Finally, Takeda contends the trial court erred because it applied the presumption in favor of granting relief and resolving claims on their merits that comes into play only during a timely section 473 motion, instead of applying the presumption in favor of finality of judgments that is used in considering a motion for equitable relief after the statutory six-month deadline has passed.6 (Rappleyea v. Campbell, supra, 8 Cal.4th at pp. 981-982.) Assuming that error occurred, the trial court made factual findings concerning excusable neglect that we are able to apply under the correct policy presumption to determine that, had the trial court applied the correct standard, it is reasonably probable it would have reached the same result. Accordingly, any error was harmless. (Loeffler v. Medina (2009) 174 Cal.App.4th 1495, 1504, fn. 11.)
2. Reliance on Ground of Equitable Relief
Miyahara's motion was based solely on section 473, subdivision (b), asserting he was entitled to relief due to his excusable neglect, among others. When Takeda's opposition pointed out that relief was not available under section 473 because the default was entered more than six months earlier, Miyahara's reply papers argued that the same facts on which he relied in his moving papers entitled him to equitable relief. Takeda objected at the hearing to consideration of the equitable grounds because they were not raised in the moving papers. He contends on appeal that the trial court erred because it violated both section 1010, which requires that the grounds for a motion be raised in the notice of motion, and his constitutional due process rights.
Although one decision - Castagnoli v. Castagnoli (1954) 124 Cal.App.2d 39, 41 - has held that relief from default may not be given on equitable grounds unless raised in the moving papers, two others have taken a contrary view. (Davis v. Thayer (1980) 113 Cal.App.3d 892, 911; Marianos v. Tutunjian (1977) 70 Cal.App.3d 61, 64.) We agree with the latter two decisions, especially when the factual basis for equitable relief was identical to that raised in the motion as a ground for relief under section 473. Finally, even if due process error occurred, it is subject to harmless error analysis. (Hinrichs v. County of Orange (2004) 125 Cal.App.4th 921, 928.) First of all, Takeda has not explained on appeal how in fact he was prejudiced. Nor did he ask the trial court for additional time to respond to the equitable argument. Given the trial court's view of the evidence, and our conclusion that the evidence is sufficient to support a finding of excusable neglect, we hold that even if the matter were reargued, a different result is not reasonably probable. Accordingly, any error was harmless.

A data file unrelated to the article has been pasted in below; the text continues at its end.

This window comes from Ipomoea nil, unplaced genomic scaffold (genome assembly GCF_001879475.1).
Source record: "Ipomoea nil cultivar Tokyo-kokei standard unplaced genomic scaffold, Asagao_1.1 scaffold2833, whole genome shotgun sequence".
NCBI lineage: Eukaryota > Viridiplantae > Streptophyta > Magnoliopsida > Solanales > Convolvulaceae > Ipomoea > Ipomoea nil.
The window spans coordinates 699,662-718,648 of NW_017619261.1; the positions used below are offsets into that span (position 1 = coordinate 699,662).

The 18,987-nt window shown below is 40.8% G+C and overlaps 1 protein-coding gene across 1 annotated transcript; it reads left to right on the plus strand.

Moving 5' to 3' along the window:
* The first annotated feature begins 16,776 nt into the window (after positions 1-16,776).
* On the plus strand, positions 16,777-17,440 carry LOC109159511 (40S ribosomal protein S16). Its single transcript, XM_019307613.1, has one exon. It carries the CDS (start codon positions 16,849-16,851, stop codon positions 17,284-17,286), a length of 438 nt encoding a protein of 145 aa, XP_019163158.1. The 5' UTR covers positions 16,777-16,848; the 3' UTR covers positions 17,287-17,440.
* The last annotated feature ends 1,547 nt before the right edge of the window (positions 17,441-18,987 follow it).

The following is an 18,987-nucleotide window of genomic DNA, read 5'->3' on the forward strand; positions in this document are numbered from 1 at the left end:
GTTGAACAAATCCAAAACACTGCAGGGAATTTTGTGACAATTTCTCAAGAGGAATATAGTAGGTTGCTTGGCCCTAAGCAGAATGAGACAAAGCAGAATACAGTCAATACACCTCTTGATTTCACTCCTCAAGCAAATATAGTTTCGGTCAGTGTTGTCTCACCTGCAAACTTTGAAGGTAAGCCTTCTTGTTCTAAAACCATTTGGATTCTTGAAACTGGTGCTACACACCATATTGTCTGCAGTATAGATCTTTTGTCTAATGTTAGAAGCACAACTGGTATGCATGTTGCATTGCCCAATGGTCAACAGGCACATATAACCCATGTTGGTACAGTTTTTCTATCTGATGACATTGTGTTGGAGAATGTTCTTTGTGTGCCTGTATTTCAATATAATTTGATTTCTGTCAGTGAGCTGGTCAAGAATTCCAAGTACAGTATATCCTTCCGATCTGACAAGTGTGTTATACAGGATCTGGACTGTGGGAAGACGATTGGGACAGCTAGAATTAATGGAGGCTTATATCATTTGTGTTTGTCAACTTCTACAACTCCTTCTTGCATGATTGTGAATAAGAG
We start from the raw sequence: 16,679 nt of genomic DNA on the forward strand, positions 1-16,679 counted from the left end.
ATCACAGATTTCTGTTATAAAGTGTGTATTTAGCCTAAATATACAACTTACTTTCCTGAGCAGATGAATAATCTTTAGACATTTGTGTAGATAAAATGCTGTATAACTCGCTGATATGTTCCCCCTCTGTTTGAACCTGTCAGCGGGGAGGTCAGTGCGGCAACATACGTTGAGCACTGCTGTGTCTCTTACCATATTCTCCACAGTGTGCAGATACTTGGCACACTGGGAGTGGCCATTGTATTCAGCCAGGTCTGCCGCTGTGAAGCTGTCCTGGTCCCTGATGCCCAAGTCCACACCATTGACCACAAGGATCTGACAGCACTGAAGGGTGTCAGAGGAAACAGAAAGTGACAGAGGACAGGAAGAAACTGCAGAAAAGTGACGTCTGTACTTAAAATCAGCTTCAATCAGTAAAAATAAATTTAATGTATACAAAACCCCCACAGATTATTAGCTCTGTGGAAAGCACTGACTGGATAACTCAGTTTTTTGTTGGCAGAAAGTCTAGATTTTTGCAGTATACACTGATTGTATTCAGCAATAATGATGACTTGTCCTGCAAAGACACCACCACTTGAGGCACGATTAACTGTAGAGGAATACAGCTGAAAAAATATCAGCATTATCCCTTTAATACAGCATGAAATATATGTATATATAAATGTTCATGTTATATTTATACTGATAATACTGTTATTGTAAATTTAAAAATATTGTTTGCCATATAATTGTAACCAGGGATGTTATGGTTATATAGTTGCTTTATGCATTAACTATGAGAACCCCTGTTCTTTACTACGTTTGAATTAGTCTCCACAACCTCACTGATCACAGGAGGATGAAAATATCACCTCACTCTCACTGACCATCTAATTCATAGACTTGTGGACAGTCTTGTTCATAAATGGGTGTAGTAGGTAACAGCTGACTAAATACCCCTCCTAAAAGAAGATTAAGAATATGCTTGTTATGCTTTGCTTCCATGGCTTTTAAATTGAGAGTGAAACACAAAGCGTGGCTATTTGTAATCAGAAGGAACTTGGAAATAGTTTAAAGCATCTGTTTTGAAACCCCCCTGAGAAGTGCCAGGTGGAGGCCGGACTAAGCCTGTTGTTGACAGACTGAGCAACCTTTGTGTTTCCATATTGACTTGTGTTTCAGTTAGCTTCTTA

The order vacating the default judgment is affirmed. Respondent shall recover his appellate costs.
FN1. Miyahara admits to committing theft, but in the opposite direction. According to him, he delivered all the items Takeda paid for, but reported to the supplier that he had delivered less, and pocketed the difference from the money Takeda gave him. Takeda dismissed the supplier without receiving any settlement payment because he believed Miyahara acted alone without the participation of, or ratification by, the supplier.. FN1. Miyahara admits to committing theft, but in the opposite direction. According to him, he delivered all the items Takeda paid for, but reported to the supplier that he had delivered less, and pocketed the difference from the money Takeda gave him. Takeda dismissed the supplier without receiving any settlement payment because he believed Miyahara acted alone without the participation of, or ratification by, the supplier.
FN2. All further section references are to the Code of Civil Procedure.. FN2. All further section references are to the Code of Civil Procedure.
FN3. Miyahara was representing himself, but admits in a declaration that he had a lawyer prepare the opposition papers.. FN3. Miyahara was representing himself, but admits in a declaration that he had a lawyer prepare the opposition papers.
FN4. This element has not been raised on appeal.. FN4. This element has not been raised on appeal.
FN5. If Takeda had sought entry of judgment, instead of seeking a writ of attachment, he would have been able to execute on the judgment. (See, e.g., § 699.010 et seq.). FN5. If Takeda had sought entry of judgment, instead of seeking a writ of attachment, he would have been able to execute on the judgment. (See, e.g., § 699.010 et seq.)
FN6. Both the minute order and the reporter's transcript show that the trial court did rely on the incorrect presumption.. FN6. Both the minute order and the reporter's transcript show that the trial court did rely on the incorrect presumption.
FLIER, J. BIGELOW, J.